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“When I spoke to Reuben yesterday, he said that I could come as soon as I wanted to,” I outlined. “So, I guess, this is me asking, can we look at the website and book a flight?”

“You know that you don’t have to ask.”

“Well, yeah, but I want to.”

I couldn’t tell if Mum looked unconvinced, or whether she just didn’t want her only baby girl to move interstate for an indefinite period of time in the midst of the construction project.

“Look, I know that there are difficulties involved, and financially--.”

I breathed out, to steady myself.

“Reuben said that I could stay with him.”

“Did he just?”

“Yeah. Why? Is that bad?”

“I heard that Reuben’s converted an old office block into his house.”

“So? It’ll be good experience actually living at the zoo.”

“Yes, it would be.”

“So, you’re happy for me to go?”

“Yes, I am.”

I called Reuben again.

“You have a new housemate.”

“Fantastic. What time are you flying in?”

“I don’t know that yet,” I admitted. “When would you like me to come?”

“There are flights from Hobart to Melbourne every day, I’m pretty sure.”

I walked from the kitchen into the loungeroom to get onto the computer.

“Well, then, I probably should book a flight.”

I sat down.

“Yes, unless you’re planning on swimming.”

Opening up Google, I searched for flights to Melbourne and found one leaving this afternoon at 4:45, trying not to look at the price.

“What about this one?” I asked.

“That sounds good.”

I could tell that Mum was holding back a little.

“Book it,” she told me, kissing my hair.

With a grin, I did just that, then, with Mum, went off to get packed. By Dad arrived home from work, I was close to being ready.

“I’m going to Melbourne.”

“Jumilah’s going to Melbourne.”



“Have you got somewhere to stay?”

“Yes, with Reuben.”


Dad seemed a little uneasy.

“What time’s your flight?”

“Four forty-five.”

“Alright.” Dad glanced towards his watch. “We should go now.”

I walked into my bedroom and made sure to take a good look around. With that, I took the handle of my suitcase. I dragged it after me, out to the car, then loaded it into the back seat with me. While my parents slipped into the front seats, I fastened my seatbelt across my chest. As Mum drove away, I repositioned my body. Looking over my shoulder, I gazed upon my home. I watched the half-constructed zoo, until I couldn’t see it anymore, then I turned my body back to face the front. Eventually, we arrived in the carpark at Hobart Airport, all three of us getting out of the car and heading into the terminal. I made sure I was checked in for my flight, just before the time to board. Dad held my cheeks in his hands.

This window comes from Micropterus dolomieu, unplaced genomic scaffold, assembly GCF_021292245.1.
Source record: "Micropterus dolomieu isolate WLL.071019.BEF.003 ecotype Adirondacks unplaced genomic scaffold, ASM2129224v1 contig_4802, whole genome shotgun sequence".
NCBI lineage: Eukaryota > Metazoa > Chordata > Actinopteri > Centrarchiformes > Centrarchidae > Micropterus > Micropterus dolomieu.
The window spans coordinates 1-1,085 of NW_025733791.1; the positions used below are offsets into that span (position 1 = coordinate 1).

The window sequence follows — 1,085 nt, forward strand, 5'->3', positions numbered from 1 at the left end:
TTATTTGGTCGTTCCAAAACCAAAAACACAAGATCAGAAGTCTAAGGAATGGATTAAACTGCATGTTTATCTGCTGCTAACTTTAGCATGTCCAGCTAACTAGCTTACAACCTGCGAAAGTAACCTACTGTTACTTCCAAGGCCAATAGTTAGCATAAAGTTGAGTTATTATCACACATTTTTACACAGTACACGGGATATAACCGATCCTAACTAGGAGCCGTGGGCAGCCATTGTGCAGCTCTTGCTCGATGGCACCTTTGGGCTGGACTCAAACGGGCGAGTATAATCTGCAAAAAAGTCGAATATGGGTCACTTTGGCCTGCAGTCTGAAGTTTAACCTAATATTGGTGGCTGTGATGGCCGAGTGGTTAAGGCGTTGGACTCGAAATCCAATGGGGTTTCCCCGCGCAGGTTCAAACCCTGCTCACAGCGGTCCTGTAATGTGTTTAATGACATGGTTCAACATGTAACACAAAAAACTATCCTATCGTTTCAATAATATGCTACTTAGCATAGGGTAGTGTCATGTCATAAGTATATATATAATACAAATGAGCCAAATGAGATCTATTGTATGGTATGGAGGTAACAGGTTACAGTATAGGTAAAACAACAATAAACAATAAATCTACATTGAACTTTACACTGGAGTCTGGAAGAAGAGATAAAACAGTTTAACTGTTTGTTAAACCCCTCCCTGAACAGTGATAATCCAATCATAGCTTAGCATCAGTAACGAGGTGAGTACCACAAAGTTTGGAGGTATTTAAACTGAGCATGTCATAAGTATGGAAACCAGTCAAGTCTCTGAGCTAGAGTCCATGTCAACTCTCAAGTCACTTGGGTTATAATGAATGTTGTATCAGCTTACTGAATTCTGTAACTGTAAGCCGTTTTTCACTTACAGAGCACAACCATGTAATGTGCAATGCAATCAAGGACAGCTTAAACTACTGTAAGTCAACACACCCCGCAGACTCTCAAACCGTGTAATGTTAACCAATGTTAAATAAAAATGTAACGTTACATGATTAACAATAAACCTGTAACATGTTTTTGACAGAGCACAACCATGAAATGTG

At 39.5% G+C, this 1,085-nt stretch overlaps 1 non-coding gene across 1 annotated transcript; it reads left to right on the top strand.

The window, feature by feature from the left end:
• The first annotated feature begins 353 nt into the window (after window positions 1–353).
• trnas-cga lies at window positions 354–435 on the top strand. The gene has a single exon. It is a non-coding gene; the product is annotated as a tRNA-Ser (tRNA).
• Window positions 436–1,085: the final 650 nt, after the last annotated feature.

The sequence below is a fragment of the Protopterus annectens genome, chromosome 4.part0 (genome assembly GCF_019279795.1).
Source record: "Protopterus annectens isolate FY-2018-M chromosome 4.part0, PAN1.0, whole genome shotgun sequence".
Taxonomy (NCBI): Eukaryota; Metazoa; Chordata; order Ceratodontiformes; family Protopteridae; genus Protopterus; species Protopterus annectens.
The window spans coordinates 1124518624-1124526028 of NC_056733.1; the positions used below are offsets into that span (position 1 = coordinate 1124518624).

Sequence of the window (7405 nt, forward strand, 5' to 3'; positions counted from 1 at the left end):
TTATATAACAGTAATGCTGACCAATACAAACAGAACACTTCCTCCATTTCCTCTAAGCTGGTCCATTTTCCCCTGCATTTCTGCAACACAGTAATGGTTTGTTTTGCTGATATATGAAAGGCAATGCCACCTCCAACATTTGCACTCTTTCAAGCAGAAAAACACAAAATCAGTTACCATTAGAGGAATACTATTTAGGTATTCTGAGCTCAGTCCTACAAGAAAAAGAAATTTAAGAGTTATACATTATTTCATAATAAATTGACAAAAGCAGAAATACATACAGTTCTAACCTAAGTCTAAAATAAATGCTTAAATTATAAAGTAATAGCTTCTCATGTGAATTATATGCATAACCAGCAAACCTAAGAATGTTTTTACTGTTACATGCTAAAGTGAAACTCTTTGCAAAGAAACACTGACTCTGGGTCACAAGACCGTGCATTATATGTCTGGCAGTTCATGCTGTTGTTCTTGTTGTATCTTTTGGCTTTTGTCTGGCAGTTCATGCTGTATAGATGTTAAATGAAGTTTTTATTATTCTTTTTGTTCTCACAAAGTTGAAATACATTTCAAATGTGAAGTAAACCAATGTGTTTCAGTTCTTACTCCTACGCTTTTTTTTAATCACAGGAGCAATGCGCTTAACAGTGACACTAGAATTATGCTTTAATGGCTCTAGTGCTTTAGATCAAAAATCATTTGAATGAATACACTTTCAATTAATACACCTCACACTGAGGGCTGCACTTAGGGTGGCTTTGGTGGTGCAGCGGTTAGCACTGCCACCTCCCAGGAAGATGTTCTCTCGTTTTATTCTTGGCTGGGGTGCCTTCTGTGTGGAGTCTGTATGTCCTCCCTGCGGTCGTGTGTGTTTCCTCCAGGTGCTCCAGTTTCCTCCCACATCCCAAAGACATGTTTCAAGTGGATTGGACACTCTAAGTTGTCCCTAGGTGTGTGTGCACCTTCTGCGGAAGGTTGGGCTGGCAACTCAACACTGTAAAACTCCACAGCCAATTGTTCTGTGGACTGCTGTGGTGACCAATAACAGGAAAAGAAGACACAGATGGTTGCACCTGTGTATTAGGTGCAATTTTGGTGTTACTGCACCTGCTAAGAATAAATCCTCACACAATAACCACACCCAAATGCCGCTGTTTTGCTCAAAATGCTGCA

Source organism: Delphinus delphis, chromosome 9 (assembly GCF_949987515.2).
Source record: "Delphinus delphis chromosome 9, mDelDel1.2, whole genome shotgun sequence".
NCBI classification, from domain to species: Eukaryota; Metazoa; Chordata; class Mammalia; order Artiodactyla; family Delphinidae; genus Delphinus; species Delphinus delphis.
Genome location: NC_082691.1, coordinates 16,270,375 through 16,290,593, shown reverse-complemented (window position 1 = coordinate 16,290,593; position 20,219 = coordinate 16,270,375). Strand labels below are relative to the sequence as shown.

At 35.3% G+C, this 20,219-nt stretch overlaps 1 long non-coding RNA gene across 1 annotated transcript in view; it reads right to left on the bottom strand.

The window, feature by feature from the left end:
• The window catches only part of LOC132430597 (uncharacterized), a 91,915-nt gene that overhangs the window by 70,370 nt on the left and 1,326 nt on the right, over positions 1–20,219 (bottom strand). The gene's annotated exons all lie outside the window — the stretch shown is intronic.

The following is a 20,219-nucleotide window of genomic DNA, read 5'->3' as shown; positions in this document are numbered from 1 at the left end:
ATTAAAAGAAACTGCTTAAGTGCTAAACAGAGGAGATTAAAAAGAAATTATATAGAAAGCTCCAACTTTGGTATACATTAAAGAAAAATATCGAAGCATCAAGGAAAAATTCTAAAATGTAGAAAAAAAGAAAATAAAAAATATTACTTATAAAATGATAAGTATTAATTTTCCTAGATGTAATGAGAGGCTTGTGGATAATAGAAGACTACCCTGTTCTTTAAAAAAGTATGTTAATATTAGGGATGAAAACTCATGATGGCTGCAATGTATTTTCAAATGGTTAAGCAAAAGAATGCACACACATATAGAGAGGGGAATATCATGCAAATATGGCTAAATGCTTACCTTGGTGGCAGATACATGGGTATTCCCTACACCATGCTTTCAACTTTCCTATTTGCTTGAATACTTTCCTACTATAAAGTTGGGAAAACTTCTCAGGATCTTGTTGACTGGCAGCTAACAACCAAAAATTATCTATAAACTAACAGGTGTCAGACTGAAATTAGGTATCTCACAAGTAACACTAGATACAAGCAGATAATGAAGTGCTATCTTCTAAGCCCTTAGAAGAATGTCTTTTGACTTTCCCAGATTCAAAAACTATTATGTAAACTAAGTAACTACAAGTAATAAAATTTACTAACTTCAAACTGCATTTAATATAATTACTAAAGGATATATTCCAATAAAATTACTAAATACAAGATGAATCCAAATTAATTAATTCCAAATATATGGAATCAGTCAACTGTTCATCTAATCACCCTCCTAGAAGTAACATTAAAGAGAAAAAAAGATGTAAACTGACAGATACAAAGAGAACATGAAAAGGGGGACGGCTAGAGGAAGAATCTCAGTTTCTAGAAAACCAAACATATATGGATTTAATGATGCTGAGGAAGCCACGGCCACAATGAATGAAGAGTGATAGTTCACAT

“From the day you were born I knew that you were remarkable. I love you.”

“I love you, Jumilah,” Mum vowed, holding me close. “Go and be marvellous.”

She kissed me on the cheek. As I walked away from Mum, I could hear her crying. The automatic doors parted before me and I strode out, only then glancing over my shoulder. I waved goodbye, then I was the one who needed to take a sharp breath. As I boarded that plane, I couldn’t help but think of Mum leaving Nanek and Kakek in Sumatra, all those years ago. Late at night, I landed in Melbourne, rolling a wheely suitcase behind me as Reuben was there to greet me off the plane with a warm hug and kiss on the cheek.

“I’m going to work you hard, Jumilah,” he vowed.

“I wouldn’t expect anything less,” I promised, before he let me go.

We walked through the terminal, back to the carpark.

“Thank you for letting me stay with you,” I told him. “I do really appreciate it.”

We passed through the automatic doors and crossed the road via a bridge, to the multi-storey carpark which serviced the airport.

“Don’t thank me too soon,” Reuben remarked, fetching his keys from his pocket.

Sure enough, an off-white ute emblazoned with Zoos Victoria iconography was our ride to head back. We got into the cabin, my suitcase at my feet. I tried to make sure that my breathing was steady, a little overwhelmed by the events of the day so far. The zoo was under a cover of darkness by the time we arrived. Reuben pulled over, then hopped out of the car. He scurried through the shine of the headlights to unlock a gate, which proved itself to essentially be his driveway. Once Reuben parked, and the gate was locked again behind us, we could emerge from the car and enter the cottage, walking through into a bedroom.

“So, this is your room.” He reached inside and flicked on the light. “It’s nothing flash.”

“I swear, it’s lovely.”

There was a bed and a chair.

“Thank you for having me here.”

“It’s no trouble, I promise you. Get to bed, get some sleep. Everything starts in the morning.”


Reuben started to walk away.

“Sweet dreams,” he replied, even slipped into his own room.

I worried I’d struggle to get to sleep. My mind was full of what lay ahead, yet I drifted off pretty quickly.


Jumilah Fioray is a recent high school graduate from lutruwita, Tasmania. Her parents, Catherine and Adriano Fioray, met at the University of Melbourne in the 1990s and returned to Hobart after finishing their degrees, where they raised their daughter and worked in agriculture. Jumilah's passion for conservation reflects her grandparents' work running a sanctuary in Sumatra.

Abbey Sim is the founder of Huldah Media. She is a creative writing, law and theology student who lives on the lands of the Dharug people in Sydney, Australia. Abbey has long had a passion for the weird and the wonderful of stories, sport and zoo animals. 'From the Wild' is her first anthology.

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